BEASLEY, RICHARD, office holder, fur trader, businessman, jp, politician, militia officer, and farmer; b. 21 July 1761 in the colony of New York, son of Henry Beasley and Maria Noble; m. 1791 Henrietta Springer, and they had three sons and five daughters; d. 16 Feb. 1842 in Hamilton, Upper Canada.
Richard Beasley may have been captured by rebels on 14 Sept. 1777 during the American revolution. According to a 1795 petition, he arrived in the province of Quebec in 1777 and served two years as “Acting Commissary,” presumably at Fort Niagara (near Youngstown, N.Y.). There in 1781 he witnessed a co-partnership between John Askin* and the firm of Robert Hamilton* and Richard Cartwright*, Beasley’s cousin. In 1783 he formed a partnership with Peter Smith* in the Indian trade and they built trading houses at Toronto and Pemitescutiang (Port Hope). Five years later they petitioned for land at both places, but the government preferred other sites. Beasley subsequently took up land in Barton Township at the head of Lake Ontario. Patrick Campbell* visited him there in 1792 and recorded that he “keeps a shop . . . and trades much with the Indians in peltry.” That same year the deputy surveyor general of the new province of Upper Canada, David William Smith, noted that Beasley and James Wilson had a sawmill and grist-mill in Ancaster Township on a creek emptying into Burlington Bay (Hamilton Harbour).
In the early 1790s Beasley settled on the southeast end of Burlington Heights (then in Barton Township but now in Hamilton), where he built a house, stable, and barn. In spite of his improvements, the ownership of the land was disputed by another local family, the Lottridges. Situated between Burlington Bay and the marsh to the west, Coote’s Paradise, the property gave its occupant control of trans-shipping there. When on 11 June 1796 Lieutenant Governor John Graves Simcoe* and his wife were in the vicinity, they set out in a boat for Beasley’s. A commanding location with a beautiful view, the site was described by Elizabeth Posthuma Simcoe [Gwillim] as “more fitt for the reception of Inhabitants than any part of the Province I have seen.” Beasley used the opportunity of the visit to press his claim to the land upon the lieutenant governor, who was willing to support it if Beasley built a wharf and a storehouse. It was not until 1798, after Simcoe’s departure from Upper Canada, that Beasley reached a settlement with the Lottridges. He then petitioned the Executive Council, urging official confirmation of his ownership and citing “benefit to the public as well As to himself” of the wharf and storehouse he intended to put up. He received permission to build them on the beach fronting the property and in 1799 a patent was issued.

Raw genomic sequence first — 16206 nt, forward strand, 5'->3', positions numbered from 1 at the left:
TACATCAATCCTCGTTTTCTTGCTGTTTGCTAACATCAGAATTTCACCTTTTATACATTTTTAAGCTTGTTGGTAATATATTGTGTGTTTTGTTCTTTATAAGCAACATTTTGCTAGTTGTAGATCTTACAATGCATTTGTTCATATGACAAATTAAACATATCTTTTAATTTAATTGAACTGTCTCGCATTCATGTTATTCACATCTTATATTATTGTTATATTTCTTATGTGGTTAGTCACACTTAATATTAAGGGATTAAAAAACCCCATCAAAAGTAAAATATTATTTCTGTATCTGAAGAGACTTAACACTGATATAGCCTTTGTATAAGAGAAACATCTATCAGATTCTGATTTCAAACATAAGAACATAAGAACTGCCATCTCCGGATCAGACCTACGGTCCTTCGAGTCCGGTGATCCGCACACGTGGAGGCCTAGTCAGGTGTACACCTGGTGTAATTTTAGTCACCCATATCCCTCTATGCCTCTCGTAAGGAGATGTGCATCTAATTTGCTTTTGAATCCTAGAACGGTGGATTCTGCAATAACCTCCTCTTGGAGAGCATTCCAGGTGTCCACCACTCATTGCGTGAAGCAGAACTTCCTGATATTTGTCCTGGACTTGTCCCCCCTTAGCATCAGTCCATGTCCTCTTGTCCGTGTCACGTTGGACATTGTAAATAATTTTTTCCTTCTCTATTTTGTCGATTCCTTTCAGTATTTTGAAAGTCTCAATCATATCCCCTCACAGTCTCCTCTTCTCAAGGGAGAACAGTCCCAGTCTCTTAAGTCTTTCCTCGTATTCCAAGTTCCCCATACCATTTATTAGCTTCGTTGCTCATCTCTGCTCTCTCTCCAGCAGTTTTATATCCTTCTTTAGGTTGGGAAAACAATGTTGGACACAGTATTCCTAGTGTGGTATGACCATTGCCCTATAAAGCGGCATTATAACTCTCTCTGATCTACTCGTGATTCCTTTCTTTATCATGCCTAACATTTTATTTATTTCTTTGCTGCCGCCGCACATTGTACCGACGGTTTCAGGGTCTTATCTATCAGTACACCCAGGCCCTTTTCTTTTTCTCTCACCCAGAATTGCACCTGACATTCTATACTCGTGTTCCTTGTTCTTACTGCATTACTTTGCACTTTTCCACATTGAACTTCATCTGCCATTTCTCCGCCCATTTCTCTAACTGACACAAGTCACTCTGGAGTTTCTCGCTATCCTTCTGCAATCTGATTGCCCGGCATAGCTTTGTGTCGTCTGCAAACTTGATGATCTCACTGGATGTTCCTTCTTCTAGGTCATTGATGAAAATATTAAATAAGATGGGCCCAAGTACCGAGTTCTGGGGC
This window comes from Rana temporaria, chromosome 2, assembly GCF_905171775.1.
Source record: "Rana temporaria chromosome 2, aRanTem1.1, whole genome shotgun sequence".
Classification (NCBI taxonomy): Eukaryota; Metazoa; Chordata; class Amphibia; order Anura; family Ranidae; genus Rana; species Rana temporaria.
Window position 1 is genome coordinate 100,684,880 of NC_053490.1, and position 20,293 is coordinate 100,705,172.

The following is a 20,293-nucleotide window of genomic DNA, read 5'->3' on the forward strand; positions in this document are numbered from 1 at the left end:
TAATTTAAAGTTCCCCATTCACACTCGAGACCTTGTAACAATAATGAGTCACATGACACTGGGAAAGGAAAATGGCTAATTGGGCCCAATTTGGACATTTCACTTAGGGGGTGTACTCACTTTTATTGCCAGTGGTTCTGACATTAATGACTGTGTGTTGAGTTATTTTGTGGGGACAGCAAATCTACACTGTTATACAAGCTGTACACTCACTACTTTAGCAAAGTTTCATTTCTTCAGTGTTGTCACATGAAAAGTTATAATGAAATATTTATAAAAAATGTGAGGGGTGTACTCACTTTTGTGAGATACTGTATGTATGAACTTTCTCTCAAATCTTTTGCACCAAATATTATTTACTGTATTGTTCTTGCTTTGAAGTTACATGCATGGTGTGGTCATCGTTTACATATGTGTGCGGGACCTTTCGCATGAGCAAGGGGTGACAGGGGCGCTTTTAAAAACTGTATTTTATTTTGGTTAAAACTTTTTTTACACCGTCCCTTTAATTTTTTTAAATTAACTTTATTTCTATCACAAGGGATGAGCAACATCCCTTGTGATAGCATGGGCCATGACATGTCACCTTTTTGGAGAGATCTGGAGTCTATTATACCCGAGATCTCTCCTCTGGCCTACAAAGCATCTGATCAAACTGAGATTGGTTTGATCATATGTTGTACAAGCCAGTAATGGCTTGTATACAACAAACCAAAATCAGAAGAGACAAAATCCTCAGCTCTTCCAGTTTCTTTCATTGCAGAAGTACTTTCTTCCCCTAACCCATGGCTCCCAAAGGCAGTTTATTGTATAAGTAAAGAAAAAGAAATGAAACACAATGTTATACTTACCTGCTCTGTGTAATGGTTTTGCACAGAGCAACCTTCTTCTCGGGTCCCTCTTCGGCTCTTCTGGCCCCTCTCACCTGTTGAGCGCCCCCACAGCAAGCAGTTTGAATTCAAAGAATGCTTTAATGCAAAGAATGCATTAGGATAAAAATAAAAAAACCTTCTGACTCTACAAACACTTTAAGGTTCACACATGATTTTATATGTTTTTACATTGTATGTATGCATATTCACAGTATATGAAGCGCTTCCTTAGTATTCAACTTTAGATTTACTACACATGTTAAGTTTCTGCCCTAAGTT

Probably more than anyone then resident at the Head of the Lake, Beasley was in a position to reap the advantages of its growth. Aside from his enterprises, he had been appointed a magistrate in 1796, the same year he was elected to the House of Assembly for Durham, York, and 1st Lincoln. An officer of the Lincoln militia, in 1798 he was given command of the Company of the Burlington Circle in the York militia. His early political career was ordinary: in 1798 he voted for Christopher Robinson*’s bill allowing immigrants to bring slaves into the province and the following year he sided with the majority in defeating a bill allowing Methodist ministers to perform marriages. In July 1800 Beasley and Robert Nelles were elected in West York, 1st Lincoln, and Haldimand. William Claus*, who had attended the election, found “the Minds of the people there so much poisoned against the officers of Government, and that by Mr. Beasley . . . a Very troublesome man.” Beasley’s most notable contribution to the third parliament (1801–4) was his tenure as speaker in 1803–4. In the election of 1804 he was defeated. His re-election in 1808 for York West was contested on the ground that the returning officer had “prematurely closed the poll”; Beasley was unseated in February 1809 and succeeded by the radical agrarian John Willson*. Beasley protested to no avail.